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Thursday, April 14, 2016

Not everyone should Homeschool

Over the years I have noticed that a growing number of parents are pulling their children out of the public school system to homeschool them.  Being an advocate for homeschoolers, you might think that I would stand behind ALL who want to homeschool.  However, I'm don't.

People homeschool for many different reasons.  Maybe they feel they can do a better job then the schools, give their children more one on one in studies, religious reasons, illness, freedom to travel, etc.  Whatever the reason is, there are those who are homeschooling who shouldn't homeschool (in my opinion) not because they aren't qualified, but because they are mad at the school board, teacher, principle, superintendent, etc.  Homeschool is a HUGE decision.  A decision that shouldn't be made under anger.  Homeschooling is a HUGE responsibility on the parent (or guardian) doing the homeschooling.  Remember, you are completely in charge, responsible, and in control all the way around (this includes financially) of your child's education.  The public school system isn't responsible for supplying you with curriculum, supplies, etc. 

You are.  

Have you ever heard one say that when you enroll your child in the public school system that you are giving up your rights to your children while they are there?  It's true and also works in the reverse.  The public school has no right to your child's education (including all the resources that the school has to offer) once you pull them out. Some schools will allow you to borrow materials from them.  Our local schools tell us that they don't have extra mateirals, which we know they do.  However, again, it isn't the school responsibility to supply us with any material.  After all, we removed our children from their schools, why should they help?  My advice is if you need help with materials or supplies, find a local homeschool group to see if they have anything to offer.  But the overall best homeschool resource I've found is free.  It's your local library!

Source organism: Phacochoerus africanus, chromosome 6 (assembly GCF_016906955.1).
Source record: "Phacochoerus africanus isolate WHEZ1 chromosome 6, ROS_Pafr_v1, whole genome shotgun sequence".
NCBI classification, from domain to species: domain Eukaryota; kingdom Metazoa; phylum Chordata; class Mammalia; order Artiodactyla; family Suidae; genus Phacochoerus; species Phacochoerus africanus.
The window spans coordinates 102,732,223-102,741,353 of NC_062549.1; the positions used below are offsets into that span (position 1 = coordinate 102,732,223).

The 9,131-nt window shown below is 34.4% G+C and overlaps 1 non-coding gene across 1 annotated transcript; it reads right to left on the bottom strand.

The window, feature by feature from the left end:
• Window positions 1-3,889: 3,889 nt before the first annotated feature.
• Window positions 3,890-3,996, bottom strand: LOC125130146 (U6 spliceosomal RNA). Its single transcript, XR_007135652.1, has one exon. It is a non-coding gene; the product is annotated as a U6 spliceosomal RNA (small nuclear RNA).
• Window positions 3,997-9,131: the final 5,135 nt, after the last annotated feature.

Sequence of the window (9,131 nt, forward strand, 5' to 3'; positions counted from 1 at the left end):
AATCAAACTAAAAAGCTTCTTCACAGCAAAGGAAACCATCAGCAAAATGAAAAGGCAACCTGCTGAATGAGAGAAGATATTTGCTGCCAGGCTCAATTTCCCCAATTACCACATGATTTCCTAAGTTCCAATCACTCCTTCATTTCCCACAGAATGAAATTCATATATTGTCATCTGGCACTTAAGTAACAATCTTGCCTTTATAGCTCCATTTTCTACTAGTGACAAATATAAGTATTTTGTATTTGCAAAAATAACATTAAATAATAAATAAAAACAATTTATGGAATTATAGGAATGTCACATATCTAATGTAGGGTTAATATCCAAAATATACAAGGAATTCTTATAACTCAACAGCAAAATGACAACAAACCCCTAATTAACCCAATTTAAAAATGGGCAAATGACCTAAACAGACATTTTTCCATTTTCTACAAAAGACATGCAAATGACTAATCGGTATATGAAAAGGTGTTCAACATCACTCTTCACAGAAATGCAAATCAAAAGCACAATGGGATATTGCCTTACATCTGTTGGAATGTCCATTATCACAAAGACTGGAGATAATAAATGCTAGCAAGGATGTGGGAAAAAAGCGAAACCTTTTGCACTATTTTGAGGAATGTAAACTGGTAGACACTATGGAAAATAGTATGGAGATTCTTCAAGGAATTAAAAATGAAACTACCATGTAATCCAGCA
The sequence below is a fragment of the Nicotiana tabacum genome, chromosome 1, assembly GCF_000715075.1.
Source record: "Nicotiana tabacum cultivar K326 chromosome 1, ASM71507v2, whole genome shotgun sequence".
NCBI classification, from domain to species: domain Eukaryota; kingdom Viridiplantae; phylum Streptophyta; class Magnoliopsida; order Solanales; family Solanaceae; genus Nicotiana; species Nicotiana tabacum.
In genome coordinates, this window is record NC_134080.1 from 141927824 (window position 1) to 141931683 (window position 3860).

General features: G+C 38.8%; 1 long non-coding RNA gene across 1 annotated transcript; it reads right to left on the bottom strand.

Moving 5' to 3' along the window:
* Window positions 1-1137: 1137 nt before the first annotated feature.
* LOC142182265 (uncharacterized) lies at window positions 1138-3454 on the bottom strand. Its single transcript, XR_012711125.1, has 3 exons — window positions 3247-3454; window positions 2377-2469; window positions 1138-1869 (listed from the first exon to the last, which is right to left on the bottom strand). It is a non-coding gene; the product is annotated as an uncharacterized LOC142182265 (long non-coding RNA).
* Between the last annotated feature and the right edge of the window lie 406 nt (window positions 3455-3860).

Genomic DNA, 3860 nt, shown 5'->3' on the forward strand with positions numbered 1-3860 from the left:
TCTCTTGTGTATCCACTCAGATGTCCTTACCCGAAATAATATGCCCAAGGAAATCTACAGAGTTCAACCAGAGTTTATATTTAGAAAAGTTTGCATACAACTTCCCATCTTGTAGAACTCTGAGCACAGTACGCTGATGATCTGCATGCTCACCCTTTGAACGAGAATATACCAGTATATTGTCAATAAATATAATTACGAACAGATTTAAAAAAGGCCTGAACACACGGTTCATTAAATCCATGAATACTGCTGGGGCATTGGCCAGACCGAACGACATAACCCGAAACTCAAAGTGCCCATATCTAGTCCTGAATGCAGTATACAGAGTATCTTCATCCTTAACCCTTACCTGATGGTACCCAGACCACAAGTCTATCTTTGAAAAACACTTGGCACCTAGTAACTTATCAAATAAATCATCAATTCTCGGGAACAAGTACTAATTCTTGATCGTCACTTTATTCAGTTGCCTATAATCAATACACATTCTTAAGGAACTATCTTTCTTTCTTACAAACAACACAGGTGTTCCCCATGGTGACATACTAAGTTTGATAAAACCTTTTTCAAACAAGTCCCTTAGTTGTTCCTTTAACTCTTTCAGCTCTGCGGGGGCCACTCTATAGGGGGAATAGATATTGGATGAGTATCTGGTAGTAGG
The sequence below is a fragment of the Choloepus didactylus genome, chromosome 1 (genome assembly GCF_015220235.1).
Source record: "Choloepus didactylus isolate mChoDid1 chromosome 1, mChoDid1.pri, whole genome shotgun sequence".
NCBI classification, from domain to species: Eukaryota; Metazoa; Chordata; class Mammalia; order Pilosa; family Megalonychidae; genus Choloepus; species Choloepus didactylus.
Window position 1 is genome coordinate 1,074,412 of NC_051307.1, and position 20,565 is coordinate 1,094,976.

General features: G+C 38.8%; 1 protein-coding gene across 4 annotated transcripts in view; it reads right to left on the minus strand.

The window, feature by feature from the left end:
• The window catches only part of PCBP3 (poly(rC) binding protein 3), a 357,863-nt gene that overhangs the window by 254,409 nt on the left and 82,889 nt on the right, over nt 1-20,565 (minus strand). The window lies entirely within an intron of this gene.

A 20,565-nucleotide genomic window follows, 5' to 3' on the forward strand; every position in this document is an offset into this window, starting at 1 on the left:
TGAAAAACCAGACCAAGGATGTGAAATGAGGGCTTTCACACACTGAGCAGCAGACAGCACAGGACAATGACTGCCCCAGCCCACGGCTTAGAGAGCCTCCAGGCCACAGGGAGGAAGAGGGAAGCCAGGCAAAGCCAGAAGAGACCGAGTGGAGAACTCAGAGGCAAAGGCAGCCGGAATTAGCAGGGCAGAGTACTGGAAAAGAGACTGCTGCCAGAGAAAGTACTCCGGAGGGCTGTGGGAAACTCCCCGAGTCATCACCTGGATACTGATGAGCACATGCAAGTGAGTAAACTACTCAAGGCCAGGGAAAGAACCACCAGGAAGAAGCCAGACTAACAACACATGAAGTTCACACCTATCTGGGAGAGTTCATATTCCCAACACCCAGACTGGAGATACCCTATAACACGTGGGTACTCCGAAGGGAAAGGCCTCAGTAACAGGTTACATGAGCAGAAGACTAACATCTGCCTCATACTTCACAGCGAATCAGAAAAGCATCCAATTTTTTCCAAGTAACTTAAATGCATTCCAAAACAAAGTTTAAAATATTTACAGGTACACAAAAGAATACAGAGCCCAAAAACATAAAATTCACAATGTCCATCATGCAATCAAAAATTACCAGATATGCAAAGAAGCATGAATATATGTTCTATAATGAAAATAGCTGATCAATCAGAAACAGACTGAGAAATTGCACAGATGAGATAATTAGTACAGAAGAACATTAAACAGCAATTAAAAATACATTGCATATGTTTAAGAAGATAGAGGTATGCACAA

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They have tons of material for your child.  Yes, even high school. Most libraries have free internet access for you to search material needed.  

There is a free website where you can homeschool your child completely free called Easy Peasy Homeschool .   

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It is online, so internet is needed.  Also, don't be afraid to make up your own curriculum! It's not as hard as it seems.  If you have a child that is interested in horses, for example, then research horses:  the history, biology of, characteristics, breeds, etc.  Remember YOU are the educator. YOU can decide what, when and how they learn.  If you want to teach your child Algebra in 5'th grade, go for it.  If you don't want to teach them Algebra at all, that is up to you.